Being the good grandmother, Yolanda Adele digs out her decades-old, special childhood gift so she can help her young grandson learn to roller skate at the local rink. Shared Stories is a weekly column featuring articles by participants in a writing class at the Norwalk Senior Center. Bonnie Mansell is the instructor for this free class offered through the Cerritos College Adult Education Program. Curated by Carol Kearns.
By Yolanda Adele
On my 11th Christmas, my godfather, Uncle Brown, gave me my first pair of official roller-rink skates nestled in a bright blue and silver metal suitcase. On the side panels of the case was a graphic design of a smiling boy and girl holding hands, “couple skating.” In the mind of this pre-teen girl that design spelled out many potential possibilities.
The white, smooth leather boot skates have a round rubber tip at the toe for stopping on the rink floor. The boots are high tops with silver laces.
At eleven years old, I imagined the strobe lights from the roller rink ceiling bouncing off the shimmering, silver-color laces, spotlighting my every gliding move.
I stood several inches taller on wheels, and I felt regal when I laced up my new boot skates. These skates were nothing like my first set of wheels, street skates that had to be fastened to my shoes and adjusted to size with a special skate-key that I wore around my neck like an Olympic Medal.
Braking was left to the skater’s imagination. In my case, that meant maneuvering myself to a nearby tree, bush, or a playmate’s extended hand to stop my momentum.
The rink skate boots are my favorite childhood gift. It’s hard to believe that I was married just six years after receiving those skates.
When my grandson, Moises (Mosey) was about six years old, my daughter Tina called me at home from the Skate Depot, a roller-skating rink in Norwalk. She said that Moises was there with her along with his first grade class. She added that he was having trouble balancing himself out on the rink floor.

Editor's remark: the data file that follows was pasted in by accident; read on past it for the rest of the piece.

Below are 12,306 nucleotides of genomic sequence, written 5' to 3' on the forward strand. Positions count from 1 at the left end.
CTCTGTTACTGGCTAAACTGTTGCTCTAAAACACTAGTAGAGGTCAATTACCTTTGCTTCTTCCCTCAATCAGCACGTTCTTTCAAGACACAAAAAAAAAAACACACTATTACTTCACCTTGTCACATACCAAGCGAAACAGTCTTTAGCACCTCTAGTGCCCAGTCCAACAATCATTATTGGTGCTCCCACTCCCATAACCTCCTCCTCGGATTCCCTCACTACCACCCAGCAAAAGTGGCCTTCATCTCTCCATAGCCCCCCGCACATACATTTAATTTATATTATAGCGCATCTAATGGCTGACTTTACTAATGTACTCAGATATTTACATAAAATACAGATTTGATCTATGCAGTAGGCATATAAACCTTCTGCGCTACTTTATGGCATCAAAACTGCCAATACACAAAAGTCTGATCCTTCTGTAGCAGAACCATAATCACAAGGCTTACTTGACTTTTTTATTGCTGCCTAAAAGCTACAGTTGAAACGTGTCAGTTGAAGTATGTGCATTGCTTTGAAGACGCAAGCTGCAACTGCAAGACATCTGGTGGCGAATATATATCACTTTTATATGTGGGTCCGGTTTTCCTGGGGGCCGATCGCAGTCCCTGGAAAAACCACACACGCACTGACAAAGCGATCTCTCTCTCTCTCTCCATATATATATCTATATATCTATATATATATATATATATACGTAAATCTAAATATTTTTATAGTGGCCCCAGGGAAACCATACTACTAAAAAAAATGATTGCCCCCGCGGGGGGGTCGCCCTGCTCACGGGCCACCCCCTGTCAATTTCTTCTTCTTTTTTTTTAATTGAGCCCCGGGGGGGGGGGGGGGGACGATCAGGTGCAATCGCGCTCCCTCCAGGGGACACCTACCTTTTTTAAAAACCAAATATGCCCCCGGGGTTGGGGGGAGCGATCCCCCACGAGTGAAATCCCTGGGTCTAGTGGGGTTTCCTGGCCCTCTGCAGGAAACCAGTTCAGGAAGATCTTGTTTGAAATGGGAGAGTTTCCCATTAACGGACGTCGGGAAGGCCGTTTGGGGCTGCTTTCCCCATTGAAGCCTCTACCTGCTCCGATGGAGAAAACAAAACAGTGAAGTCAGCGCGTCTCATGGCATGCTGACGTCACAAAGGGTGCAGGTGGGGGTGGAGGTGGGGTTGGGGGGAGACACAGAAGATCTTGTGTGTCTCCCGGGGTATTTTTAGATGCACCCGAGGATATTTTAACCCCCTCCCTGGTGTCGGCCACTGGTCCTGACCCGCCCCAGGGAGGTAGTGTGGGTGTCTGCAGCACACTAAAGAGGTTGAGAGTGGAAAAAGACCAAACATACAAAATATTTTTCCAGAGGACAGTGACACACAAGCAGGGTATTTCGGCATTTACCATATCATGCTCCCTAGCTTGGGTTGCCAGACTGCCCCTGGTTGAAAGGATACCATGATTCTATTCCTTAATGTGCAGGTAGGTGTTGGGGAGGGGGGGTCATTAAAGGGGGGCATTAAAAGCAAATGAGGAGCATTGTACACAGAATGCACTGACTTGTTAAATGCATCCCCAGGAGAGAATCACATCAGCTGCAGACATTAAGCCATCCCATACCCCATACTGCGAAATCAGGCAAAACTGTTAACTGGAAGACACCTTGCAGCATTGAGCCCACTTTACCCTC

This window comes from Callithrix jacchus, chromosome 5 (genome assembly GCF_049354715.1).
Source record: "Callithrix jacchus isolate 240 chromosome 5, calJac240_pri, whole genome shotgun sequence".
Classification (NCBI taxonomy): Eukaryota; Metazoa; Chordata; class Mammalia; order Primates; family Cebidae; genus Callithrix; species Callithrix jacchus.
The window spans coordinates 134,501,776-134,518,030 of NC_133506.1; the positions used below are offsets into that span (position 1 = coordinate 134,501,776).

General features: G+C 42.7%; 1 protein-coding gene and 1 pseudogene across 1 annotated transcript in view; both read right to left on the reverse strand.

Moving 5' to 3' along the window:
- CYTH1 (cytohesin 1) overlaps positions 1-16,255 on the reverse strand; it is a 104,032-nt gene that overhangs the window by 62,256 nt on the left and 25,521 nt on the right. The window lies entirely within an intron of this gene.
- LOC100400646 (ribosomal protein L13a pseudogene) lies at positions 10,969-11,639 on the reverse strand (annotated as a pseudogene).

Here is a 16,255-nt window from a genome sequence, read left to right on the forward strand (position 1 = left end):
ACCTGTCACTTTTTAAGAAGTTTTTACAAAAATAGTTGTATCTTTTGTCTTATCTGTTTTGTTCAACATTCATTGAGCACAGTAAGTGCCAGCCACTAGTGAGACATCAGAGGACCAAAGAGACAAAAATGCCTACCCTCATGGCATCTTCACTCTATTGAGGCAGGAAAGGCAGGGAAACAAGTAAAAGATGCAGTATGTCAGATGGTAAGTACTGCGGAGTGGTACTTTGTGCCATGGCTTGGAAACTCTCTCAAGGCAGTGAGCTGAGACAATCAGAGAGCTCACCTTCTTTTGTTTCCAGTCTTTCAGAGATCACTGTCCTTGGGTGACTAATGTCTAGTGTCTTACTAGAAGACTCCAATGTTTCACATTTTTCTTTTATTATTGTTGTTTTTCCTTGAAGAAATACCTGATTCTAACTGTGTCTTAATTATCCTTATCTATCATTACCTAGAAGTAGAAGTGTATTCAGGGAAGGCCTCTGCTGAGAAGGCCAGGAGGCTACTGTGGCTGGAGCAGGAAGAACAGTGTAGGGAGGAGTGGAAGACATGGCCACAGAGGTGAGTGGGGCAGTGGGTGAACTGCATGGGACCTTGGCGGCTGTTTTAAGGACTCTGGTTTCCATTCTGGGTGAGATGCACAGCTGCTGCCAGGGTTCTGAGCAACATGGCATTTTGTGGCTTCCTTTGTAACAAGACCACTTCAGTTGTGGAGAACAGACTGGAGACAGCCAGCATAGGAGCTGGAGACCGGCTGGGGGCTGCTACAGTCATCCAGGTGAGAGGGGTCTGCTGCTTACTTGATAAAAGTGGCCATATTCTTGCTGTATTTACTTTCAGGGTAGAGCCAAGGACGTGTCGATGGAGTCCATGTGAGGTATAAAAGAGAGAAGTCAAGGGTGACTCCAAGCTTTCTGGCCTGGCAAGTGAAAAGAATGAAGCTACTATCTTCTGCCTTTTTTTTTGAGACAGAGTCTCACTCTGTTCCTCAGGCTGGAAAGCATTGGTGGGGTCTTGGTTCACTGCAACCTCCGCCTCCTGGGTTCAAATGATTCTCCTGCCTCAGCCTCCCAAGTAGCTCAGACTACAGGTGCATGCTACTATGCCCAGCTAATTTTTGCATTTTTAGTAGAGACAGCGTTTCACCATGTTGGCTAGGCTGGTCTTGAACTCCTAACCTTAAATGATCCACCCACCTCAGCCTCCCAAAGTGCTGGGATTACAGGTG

She could not help him because she had the baby, my granddaughter Hannah, with her. She asked if I could come there to assist Mosey. I quickly remembered exactly where my skates were. I told Tina I’d be there soon.
When I arrived at the rink, it was apparent that my skates were at best, archaic. I saw the skaters blur by with their state-of-the-art, inline roller stakes.
“Whoa!” I knew I was in trouble then. Maybe I could skate and hold Mosey up on the rink floor for a time but - who would hold me up? Mosey spotted me and ran up to me in his stocking feet. He was excited.
“Nana, Mommy said that if you don’t skate with me we have to go home!”
“Honey, first I have to ask the skate attendant if my kind of skates are permitted on the rink floor. If he says my skates are O.K., I will skate with you.” He took my hand and hurriedly led me to the counter.
I took a skate out of the case and showed it to the attendant who proceeded to hold up my skate as he stared at it, like an archaeologist examining a find.
With his index finger, he gave the wooden wheel a spin and said, “Yeah, lady, I guess so, but when was the last time you skated in these things?”
I told him that I thought Dwight Eisenhower was president at the time. Actually, I had skated in them when Mosey was still an infant. A roller rink had a Mommy and Baby Day when the rink was open only to The Moms’ Club, to which my daughter Tina belonged.
At that time, babies in their strollers were allowed on the rink floor with their mommies and grandmas who supported themselves by the handle on the strollers, simultaneously skating and pushing the strollers to slow tempo music.
“Nana, does it fit?” my darling grandson asked while jumping up and down. Why hadn’t I thought to try on my skates before I got here!
I loosened the now lack-luster laces and leather shoe tongue before trying to slip in my foot. The experience was reminiscent of the ugly step-sister forcing her foot in the ill-fitting glass slipper like the Cinderella story. My leather boot was no longer pliable, the lining was breaking down.
The fit was stiff and uncomfortable. But what could I say, except...? “Of course they fit!” Tina whispered in a concerned tone. “Mom, are you sure?”
I answered with bravado, “Absolutely!” Mosey and I soon booted up, he in his new in-line skates and I in my relic skates. We headed for the rink floor.
I had one hand on him and the other on the railing. Suddenly my ankles wobbled. It took Mosey and I long time to go around the rink. I skated within range of the railing. A few times I let go and ended up skating in an undesirable direction like a loose cannon. I fell once and hurt my - pride.
Finally, the music stopped. An announcement was made to clear the rink floor. My reprieve did not last long. The next announcement was that the rink would be opened for skating in the opposite direction. Try as I did, I could not skate slanting in a different direction without at least a stroller handle for holding on.
To my relief Mosey started skating less wobbly now, so I let go of his hand setting him free on his own first set of wheels.
I can’t help wondering what kind of skates Mosey’s children will have when in line-skates become archaic. And will Mosey reminisce about his first set of wheels?